Linking with the Virginia Business Community to Curb Diabetes

Site Story

Field of Work: Strengthening the public health system

Problem Synopsis: According to an Institute of Medicine (IOM) report, The Future of Public Health, by 1988, the nation had lost sight of its public health goals, and allowed public health to fall into disarray. The report noted that America's public health system was expected to do too much with too few resources. It also stated that capabilities for effective public health actions were inadequate, and the health of the public was "unnecessarily threatened as a result."

In the late 1990s, more than twice as many people were dying from diabetes in Wythe County, part of Appalachian Virginia, as in the rest of the state. Although diabetes screenings were available in the community and a community hospital offered classes for people newly diagnosed with the disease, those efforts were not reaching the highest-risk populations.

Synopsis of the Work: Turning Point: Collaborating for a New Century in Public Health, a national program of the Robert Wood Johnson Foundation (RWJF) and the W.K. Kellogg Foundation, defined its mission as to "transform and strengthen the public health system in the United States to make the system more effective, more community-based and more collaborative." The two foundations partnered to support 22 states and 41 local communities in those states. RWJF also supported five National Excellence Collaboratives that allowed states to work together on important public health infrastructure challenges.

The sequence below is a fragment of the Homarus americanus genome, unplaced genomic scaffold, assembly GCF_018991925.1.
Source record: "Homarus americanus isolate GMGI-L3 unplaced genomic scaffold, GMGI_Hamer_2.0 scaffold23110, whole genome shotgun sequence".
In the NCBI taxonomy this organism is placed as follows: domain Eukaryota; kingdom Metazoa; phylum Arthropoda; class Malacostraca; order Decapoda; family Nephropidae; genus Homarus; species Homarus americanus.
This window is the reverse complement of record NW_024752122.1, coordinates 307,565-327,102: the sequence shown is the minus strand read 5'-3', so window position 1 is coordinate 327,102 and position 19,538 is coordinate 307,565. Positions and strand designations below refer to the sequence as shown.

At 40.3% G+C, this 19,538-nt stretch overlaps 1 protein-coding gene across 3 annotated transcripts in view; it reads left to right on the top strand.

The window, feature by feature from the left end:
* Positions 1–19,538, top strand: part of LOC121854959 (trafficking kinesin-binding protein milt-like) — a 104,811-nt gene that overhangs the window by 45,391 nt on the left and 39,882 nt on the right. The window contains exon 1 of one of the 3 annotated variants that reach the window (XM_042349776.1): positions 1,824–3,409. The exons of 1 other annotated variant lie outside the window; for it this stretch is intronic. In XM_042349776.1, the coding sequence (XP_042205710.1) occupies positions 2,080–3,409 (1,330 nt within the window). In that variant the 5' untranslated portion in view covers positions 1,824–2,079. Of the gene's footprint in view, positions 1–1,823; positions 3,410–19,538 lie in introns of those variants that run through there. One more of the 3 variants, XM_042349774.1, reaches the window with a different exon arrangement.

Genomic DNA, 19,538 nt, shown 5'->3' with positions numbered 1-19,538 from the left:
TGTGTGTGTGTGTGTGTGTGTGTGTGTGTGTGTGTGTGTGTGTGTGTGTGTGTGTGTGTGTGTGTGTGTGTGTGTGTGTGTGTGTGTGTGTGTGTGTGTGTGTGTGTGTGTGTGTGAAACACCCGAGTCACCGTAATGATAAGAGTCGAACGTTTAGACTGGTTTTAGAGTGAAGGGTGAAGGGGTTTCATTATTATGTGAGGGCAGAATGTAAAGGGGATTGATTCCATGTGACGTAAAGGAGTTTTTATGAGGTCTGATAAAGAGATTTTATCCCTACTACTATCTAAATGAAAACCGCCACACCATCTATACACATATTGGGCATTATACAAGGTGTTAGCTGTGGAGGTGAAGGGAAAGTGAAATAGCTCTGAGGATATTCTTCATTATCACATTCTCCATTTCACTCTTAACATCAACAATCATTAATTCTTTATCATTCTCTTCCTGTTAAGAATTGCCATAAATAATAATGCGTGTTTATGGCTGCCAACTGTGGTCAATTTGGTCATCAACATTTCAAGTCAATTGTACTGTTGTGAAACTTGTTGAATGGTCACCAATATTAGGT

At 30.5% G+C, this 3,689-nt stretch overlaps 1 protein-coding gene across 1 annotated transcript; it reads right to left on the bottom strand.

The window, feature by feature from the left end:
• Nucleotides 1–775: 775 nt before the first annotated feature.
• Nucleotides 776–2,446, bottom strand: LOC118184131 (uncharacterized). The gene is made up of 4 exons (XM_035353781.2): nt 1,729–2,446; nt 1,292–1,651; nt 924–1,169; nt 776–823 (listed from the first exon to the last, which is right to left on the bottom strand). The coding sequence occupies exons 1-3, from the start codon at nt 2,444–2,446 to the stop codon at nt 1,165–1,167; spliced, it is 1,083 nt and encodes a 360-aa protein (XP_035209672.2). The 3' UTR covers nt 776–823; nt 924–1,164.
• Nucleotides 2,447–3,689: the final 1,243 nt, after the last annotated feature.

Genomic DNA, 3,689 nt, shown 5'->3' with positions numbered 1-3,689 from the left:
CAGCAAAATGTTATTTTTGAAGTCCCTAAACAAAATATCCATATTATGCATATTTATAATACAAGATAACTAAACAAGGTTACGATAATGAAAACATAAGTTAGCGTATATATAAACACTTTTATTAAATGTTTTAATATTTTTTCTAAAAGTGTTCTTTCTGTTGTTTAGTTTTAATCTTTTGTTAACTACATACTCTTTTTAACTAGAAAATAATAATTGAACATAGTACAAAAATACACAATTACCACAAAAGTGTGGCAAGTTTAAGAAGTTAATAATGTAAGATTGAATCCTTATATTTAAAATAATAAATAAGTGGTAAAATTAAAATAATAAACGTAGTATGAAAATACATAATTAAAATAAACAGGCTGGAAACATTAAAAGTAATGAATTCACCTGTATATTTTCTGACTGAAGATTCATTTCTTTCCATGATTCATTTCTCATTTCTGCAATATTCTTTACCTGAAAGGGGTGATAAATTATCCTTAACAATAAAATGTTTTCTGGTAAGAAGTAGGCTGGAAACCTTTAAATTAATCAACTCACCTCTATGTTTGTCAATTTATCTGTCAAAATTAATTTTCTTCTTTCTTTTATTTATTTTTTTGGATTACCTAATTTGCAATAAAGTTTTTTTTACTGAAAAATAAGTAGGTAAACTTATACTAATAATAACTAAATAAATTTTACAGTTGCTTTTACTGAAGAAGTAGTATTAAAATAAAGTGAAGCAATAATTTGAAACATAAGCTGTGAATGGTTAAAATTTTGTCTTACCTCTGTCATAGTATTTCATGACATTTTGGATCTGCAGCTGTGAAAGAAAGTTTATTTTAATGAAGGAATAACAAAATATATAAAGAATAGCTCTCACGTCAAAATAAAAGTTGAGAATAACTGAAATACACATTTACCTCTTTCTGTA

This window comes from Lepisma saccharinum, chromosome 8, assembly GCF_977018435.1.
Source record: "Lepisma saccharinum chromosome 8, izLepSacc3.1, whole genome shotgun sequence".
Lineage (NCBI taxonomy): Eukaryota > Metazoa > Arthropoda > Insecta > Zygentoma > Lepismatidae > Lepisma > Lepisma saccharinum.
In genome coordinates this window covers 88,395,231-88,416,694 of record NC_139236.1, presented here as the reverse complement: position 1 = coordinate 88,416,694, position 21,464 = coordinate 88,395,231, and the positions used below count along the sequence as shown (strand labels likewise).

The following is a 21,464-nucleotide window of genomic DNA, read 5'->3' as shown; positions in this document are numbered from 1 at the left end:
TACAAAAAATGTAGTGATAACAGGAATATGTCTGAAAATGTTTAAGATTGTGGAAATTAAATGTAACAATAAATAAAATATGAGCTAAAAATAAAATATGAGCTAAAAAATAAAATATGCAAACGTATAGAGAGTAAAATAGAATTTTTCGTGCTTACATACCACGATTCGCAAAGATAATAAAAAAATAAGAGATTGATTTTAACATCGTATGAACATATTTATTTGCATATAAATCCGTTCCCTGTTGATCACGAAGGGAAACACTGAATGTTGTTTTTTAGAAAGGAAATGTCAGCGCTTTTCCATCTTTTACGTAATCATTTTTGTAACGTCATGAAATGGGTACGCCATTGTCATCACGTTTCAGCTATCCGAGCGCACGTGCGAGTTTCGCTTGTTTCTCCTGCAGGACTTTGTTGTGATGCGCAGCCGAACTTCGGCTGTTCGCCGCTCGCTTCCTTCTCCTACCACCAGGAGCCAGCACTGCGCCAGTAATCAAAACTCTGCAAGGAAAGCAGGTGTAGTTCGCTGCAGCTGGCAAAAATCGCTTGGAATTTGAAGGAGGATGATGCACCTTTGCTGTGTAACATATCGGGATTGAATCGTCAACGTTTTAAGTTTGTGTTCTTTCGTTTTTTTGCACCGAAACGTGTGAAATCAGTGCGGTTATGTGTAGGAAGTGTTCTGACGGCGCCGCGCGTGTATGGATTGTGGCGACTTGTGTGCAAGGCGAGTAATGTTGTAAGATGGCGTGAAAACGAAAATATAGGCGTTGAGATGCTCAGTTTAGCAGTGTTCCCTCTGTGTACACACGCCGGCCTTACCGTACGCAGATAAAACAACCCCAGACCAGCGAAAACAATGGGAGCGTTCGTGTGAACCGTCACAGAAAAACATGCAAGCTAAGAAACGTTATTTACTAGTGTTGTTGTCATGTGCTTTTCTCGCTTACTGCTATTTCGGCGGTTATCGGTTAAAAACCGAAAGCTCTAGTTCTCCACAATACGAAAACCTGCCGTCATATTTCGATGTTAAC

The Virginia Center for Healthy Communities organized a workplace diabetes screening program with the local business community.

Key Results: After conducting research that showed the high rates of diabetes in Wythe County, and the cost to employers of uncontrolled diabetes, staff presented the idea to the Wythe-Bland Chamber of Commerce.

During screening days, which were held at local businesses, a school and the community hospital, health care professionals screened and educated hundreds of employees. They also rushed two employees with dangerously high levels of blood sugar to the hospital for immediate care.

Based on the project's success, the Wythe-Bland Chamber of Commerce established a Health Task Force to manage future diabetes screenings and similar projects.

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